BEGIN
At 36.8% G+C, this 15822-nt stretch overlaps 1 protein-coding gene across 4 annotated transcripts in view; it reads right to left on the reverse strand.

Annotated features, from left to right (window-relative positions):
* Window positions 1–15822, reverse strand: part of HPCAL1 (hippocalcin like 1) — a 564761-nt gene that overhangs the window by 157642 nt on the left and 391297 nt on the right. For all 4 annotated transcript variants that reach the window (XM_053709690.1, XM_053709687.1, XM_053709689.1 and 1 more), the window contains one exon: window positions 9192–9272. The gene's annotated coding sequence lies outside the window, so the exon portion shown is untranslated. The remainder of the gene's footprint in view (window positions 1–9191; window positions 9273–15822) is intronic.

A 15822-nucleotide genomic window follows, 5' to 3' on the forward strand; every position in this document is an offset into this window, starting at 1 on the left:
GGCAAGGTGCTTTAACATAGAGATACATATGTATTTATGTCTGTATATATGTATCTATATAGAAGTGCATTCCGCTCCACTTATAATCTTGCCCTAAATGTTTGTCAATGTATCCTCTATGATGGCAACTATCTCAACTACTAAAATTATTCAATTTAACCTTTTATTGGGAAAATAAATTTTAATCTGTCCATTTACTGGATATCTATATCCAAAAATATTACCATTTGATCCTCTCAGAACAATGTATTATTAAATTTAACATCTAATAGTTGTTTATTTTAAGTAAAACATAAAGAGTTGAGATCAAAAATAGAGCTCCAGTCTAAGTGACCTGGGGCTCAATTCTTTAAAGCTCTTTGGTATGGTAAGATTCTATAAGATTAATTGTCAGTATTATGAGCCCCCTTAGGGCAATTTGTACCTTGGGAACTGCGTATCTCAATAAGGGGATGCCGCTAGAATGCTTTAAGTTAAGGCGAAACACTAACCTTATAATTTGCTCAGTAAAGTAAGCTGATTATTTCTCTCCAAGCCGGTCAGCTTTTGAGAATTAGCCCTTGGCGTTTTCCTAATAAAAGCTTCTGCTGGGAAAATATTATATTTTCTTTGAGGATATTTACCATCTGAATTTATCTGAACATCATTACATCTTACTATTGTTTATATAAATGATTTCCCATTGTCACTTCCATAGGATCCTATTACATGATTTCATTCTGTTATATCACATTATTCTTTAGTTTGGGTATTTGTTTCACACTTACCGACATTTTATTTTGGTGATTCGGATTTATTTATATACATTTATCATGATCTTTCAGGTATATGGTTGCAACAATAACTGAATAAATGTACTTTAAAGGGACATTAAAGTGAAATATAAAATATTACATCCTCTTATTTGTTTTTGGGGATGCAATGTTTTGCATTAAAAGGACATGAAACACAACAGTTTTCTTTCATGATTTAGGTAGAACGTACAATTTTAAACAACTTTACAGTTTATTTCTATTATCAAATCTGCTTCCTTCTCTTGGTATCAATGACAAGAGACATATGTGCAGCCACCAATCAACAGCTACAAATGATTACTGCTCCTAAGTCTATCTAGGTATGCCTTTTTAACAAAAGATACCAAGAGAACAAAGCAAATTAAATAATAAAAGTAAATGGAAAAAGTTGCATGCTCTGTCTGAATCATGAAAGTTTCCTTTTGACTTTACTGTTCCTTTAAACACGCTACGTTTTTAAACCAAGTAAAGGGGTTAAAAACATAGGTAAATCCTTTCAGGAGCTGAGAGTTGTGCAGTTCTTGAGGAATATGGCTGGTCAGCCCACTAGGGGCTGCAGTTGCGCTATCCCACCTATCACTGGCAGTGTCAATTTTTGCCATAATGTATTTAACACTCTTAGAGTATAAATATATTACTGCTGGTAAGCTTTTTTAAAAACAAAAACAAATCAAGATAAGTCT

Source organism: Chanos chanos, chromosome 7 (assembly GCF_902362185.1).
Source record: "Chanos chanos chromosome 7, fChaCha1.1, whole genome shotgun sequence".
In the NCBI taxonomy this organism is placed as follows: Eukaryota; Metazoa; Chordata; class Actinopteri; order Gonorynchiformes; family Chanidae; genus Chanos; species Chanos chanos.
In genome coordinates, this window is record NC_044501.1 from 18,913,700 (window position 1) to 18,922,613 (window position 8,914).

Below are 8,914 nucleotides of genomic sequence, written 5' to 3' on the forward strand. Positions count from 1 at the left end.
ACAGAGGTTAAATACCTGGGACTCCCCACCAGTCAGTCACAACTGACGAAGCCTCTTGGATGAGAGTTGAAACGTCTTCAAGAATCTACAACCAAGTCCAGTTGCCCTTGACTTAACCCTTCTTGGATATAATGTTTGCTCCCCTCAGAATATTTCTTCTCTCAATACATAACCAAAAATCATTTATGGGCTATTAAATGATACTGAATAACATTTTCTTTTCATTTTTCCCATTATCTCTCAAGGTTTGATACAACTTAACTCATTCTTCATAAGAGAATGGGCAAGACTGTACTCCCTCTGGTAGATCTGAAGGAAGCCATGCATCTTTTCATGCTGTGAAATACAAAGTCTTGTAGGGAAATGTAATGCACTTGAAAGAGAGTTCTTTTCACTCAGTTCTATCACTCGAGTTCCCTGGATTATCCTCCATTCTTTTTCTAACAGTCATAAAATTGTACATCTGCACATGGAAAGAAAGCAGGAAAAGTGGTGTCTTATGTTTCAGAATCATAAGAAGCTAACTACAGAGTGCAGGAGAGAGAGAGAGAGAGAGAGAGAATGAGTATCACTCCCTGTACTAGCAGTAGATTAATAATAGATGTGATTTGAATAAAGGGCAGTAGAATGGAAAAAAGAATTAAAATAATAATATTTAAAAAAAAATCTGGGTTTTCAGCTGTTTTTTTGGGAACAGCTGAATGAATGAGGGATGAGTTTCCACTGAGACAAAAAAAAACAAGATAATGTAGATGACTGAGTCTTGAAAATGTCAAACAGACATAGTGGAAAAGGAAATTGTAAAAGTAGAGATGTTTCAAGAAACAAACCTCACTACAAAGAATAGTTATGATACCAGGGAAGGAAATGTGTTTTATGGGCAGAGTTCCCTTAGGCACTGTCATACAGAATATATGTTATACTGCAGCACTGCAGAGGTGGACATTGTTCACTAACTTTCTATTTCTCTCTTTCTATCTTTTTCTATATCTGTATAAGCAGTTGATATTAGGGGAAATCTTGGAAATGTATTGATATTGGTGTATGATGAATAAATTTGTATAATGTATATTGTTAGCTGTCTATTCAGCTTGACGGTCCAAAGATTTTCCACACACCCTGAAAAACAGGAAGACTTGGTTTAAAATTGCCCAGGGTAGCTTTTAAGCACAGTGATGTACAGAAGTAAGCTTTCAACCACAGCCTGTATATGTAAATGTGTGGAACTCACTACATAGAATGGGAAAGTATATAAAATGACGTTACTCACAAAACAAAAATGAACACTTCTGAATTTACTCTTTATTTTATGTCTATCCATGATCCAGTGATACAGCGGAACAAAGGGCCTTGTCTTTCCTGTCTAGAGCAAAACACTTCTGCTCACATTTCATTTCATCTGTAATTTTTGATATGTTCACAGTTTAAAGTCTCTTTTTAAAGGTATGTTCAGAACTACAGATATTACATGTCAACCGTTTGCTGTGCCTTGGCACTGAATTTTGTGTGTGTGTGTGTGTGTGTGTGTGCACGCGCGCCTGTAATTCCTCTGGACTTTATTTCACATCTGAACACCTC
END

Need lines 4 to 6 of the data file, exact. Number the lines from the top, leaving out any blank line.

A 15822-nucleotide genomic window follows, 5' to 3' on the forward strand; every position in this document is an offset into this window, starting at 1 on the left:
GGCAAGGTGCTTTAACATAGAGATACATATGTATTTATGTCTGTATATATGTATCTATATAGAAGTGCATTCCGCTCCACTTATAATCTTGCCCTAAATGTTTGTCAATGTATCCTCTATGATGGCAACTATCTCAACTACTAAAATTATTCAATTTAACCTTTTATTGGGAAAATAAATTTTAATCTGTCCATTTACTGGATATCTATATCCAAAAATATTACCATTTGATCCTCTCAGAACAATGTATTATTAAATTTAACATCTAATAGTTGTTTATTTTAAGTAAAACATAAAGAGTTGAGATCAAAAATAGAGCTCCAGTCTAAGTGACCTGGGGCTCAATTCTTTAAAGCTCTTTGGTATGGTAAGATTCTATAAGATTAATTGTCAGTATTATGAGCCCCCTTAGGGCAATTTGTACCTTGGGAACTGCGTATCTCAATAAGGGGATGCCGCTAGAATGCTTTAAGTTAAGGCGAAACACTAACCTTATAATTTGCTCAGTAAAGTAAGCTGATTATTTCTCTCCAAGCCGGTCAGCTTTTGAGAATTAGCCCTTGGCGTTTTCCTAATAAAAGCTTCTGCTGGGAAAATATTATATTTTCTTTGAGGATATTTACCATCTGAATTTATCTGAACATCATTACATCTTACTATTGTTTATATAAATGATTTCCCATTGTCACTTCCATAGGATCCTATTACATGATTTCATTCTGTTATATCACATTATTCTTTAGTTTGGGTATTTGTTTCACACTTACCGACATTTTATTTTGGTGATTCGGATTTATTTATATACATTTATCATGATCTTTCAGGTATATGGTTGCAACAATAACTGAATAAATGTACTTTAAAGGGACATTAAAGTGAAATATAAAATATTACATCCTCTTATTTGTTTTTGGGGATGCAATGTTTTGCATTAAAAGGACATGAAACACAACAGTTTTCTTTCATGATTTAGGTAGAACGTACAATTTTAAACAACTTTACAGTTTATTTCTATTATCAAATCTGCTTCCTTCTCTTGGTATCAATGACAAGAGACATATGTGCAGCCACCAATCAACAGCTACAAATGATTACTGCTCCTAAGTCTATCTAGGTATGCCTTTTTAACAAAAGATACCAAGAGAACAAAGCAAATTAAATAATAAAAGTAAATGGAAAAAGTTGCATGCTCTGTCTGAATCATGAAAGTTTCCTTTTGACTTTACTGTTCCTTTAAACACGCTACGTTTTTAAACCAAGTAAAGGGGTTAAAAACATAGGTAAATCCTTTCAGGAGCTGAGAGTTGTGCAGTTCTTGAGGAATATGGCTGGTCAGCCCACTAGGGGCTGCAGTTGCGCTATCCCACCTATCACTGGCAGTGTCAATTTTTGCCATAATGTATTTAACACTCTTAGAGTATAAATATATTACTGCTGGTAAGCTTTTTTAAAAACAAAAACAAATCAAGATAAGTCT

Source organism: Chanos chanos, chromosome 7 (assembly GCF_902362185.1).